Surrounded by blackened vegetation, Camp Newman's iconic hillside Star of David, Oct. 2017, shortly after a wildfire devoured much of the camp. (Photo/Courtesy URJ Camp Newman)
Surrounded by blackened vegetation, Camp Newman's iconic hillside Star of David, Oct. 2017, shortly after a wildfire devoured much of the camp. (Photo/Courtesy URJ Camp Newman)

Letters, Oct. 20: A poem for Camp Newman

We Are Water

Camp Newman just burned down.
My feelings are complicated.
Sad, confused,
wondering what I really did lose.

I spent my summers at camp from 1998-2010.
But, the fire didn’t take my friends, my family, my CIT-crush-turned-wife, or my memories.
What am I mourning?

A lost opportunity for nostalgia with our children?
The life’s work of my friends and mentors?
A community uprooted?
Yes, all this and more.

Yet, camp has always been more of a feeling than a place.
Our tribe has had to move before.
We know the lore: Swig. Egypt.

We call camp Home because it is where we found our best selves.
It’s not the cabins, the trees,
or any of the places of gathering.
It’s each other, and always has been.

We know this—
We make camp.
We make it with our willingness to accept, to embrace, to love.
We make it with our relationships that nobody else seems to understand.

Camp is a useful fiction
And we are the authors
Our story brings us perspective,
It shapes us between chapters.

Community is resiliency.
We are an evolving ecosystem.
Community is water, not wood.
It cannot burn or break.

We know this—
Yet, we mourn the loss of our camp because it was ours and we loved it
We are lucky to have had such a treasure to mourn.
We are lucky to know that we will still always have each other.
We create the sense of place.
We are water, not wood.

Dan Kurzrock,
San Francisco

Dershowitz respectful onstage, approachable offstage

Harvard Law School professor Alan Dershowitz’s Oct. 11 talk on “The Liberal Case for Israel” exemplified not only how to stand up for Israel but, more generally, how to engage in respectful civil political discourse.

In contrast to the pro-Palestinian/anti-Israel demonstrators who shout down and silence opposing views, Dershowitz invited his protesters into the auditorium to hear his talk. Later, he insisted on taking hostile audience questions first. Dershowitz observed that “Israel’s birth certificate is the most legitimate birth certificate of any nation in the United Nations. Israel was born in the law. It was born by the pen, not by the sword.” Although the Arabs “invaded Israel in a genocidal war, killing 1 percent of its population” in 1948, and tried again in 1967, Israel has repeatedly sought peace. “The reason the Palestinians don’t have a state is they have always wanted there not to be a nation-state of the Jewish people more than they wanted to have their own state.”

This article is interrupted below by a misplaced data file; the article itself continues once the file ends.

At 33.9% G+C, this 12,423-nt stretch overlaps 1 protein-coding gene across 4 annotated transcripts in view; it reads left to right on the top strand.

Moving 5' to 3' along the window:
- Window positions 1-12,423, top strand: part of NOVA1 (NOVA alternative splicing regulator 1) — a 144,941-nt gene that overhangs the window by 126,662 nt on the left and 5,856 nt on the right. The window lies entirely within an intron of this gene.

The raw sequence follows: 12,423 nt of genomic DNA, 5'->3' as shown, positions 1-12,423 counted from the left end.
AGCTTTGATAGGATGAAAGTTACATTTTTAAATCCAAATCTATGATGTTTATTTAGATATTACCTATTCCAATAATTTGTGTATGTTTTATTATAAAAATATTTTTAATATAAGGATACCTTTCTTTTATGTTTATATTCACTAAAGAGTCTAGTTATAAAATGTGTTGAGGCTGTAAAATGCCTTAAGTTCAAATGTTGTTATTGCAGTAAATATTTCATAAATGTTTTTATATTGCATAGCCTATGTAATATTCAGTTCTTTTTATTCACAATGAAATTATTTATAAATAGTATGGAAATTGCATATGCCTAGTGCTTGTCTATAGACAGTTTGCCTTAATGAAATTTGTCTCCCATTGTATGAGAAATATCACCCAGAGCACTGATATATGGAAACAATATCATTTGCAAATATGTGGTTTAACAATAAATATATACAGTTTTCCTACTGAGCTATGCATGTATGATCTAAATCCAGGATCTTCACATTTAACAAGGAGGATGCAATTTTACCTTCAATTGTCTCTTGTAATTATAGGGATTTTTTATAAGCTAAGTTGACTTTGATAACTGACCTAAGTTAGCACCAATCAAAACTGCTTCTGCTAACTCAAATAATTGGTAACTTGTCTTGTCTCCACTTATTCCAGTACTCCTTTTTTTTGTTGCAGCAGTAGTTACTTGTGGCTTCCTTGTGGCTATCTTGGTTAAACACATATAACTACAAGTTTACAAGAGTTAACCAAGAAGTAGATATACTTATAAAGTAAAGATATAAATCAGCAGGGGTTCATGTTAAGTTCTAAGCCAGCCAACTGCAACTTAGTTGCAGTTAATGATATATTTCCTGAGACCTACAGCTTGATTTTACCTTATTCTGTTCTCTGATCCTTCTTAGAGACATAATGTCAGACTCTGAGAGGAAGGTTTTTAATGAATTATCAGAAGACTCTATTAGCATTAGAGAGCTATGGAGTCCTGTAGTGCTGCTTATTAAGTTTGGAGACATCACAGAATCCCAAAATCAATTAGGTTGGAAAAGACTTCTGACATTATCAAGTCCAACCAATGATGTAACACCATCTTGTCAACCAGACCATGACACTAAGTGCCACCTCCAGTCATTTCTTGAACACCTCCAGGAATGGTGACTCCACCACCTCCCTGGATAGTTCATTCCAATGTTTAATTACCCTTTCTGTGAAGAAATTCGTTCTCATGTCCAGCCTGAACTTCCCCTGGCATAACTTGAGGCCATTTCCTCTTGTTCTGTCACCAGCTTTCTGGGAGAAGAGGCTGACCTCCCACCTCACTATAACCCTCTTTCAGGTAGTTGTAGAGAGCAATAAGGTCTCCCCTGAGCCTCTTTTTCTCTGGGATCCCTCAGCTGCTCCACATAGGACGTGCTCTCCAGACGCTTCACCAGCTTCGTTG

He was “proud as a human rights activist to make the human rights, civil liberties, liberal case for Israel.” He contrasted Israel’s treatment of minorities, the LGBTQ community and women to its neighbors’ and argued: “You cannot be a feminist without supporting Israel.” He also demanded “zero tolerance” for anti-Semitism from groups supporting liberal causes.

While Dershowitz was a forceful speaker, he was very approachable and soft-spoken offstage. I talked with him about his ancestral hometown of Pilzno, Poland (I have ties to Pilzno’s late-1800s mohel, Avraham Leib Kranz, and to the nearby towns of Borowa, Szczepanowice and Tarnow). He told me he visited Pilzno and lamented that no trace remained of its Jewish community — not even the cemetery.

Stephen A. Silver,
San Francisco

From Charlottesville to Israeli settlements

President Trump may have hit a new low in his response to the Charlottesville demonstration. It should be clear to all: Though he may not be personally anti-Semitic, Trump has condoned and even at times incited anti-Semitism. He is very careful not to antagonize his base, many of whom are white supremacist, anti-Semitic racists.

These are the people who would not desert him even if he openly shot and killed people. Knowing our president lacks a moral compass, his reaction to Charlottesville was not all that surprising.

It is extremely sad, as an American Jewish Zionist, to be reminded by Stav Shaffir, a leading Zionist Union member of the Knesset, that Israeli Prime Minister Benjamin Netanyahu also “has lost any semblance of a moral compass.”

This is how Ms. Shaffir described Mr. Netanyahu due to his not condemning Trump over his response to Charlottesville. Most leading Israeli newspapers, with the exception of the one owned by billionaire Sheldon Adelson (a Netanyahu and Trump supporter) have condemned Trump.

Netanyahu, unlike Trump, is an intelligent, articulate leader, but sadly he has demonstrated time and again that, for him, political survival trumps doing what is right.

I think his settlement policies are a prime example of this cynical calculation. It wins him favor with the religious right and even more important serves as a payoff for the majority of settlers who move to the settlements for economic rather than religious reasons. (Housing is a lot less expensive there. Affordable housing in any society is a good thing in itself.)

The long-term consequences for Israel, however, are destructive. Settlement expansion is closing the door to the possibility of a future two-state agreement, which is necessary for Israel to remain both a Jewish and democratic state.

Mark Davidow,
Glen Ellen

J. Readers

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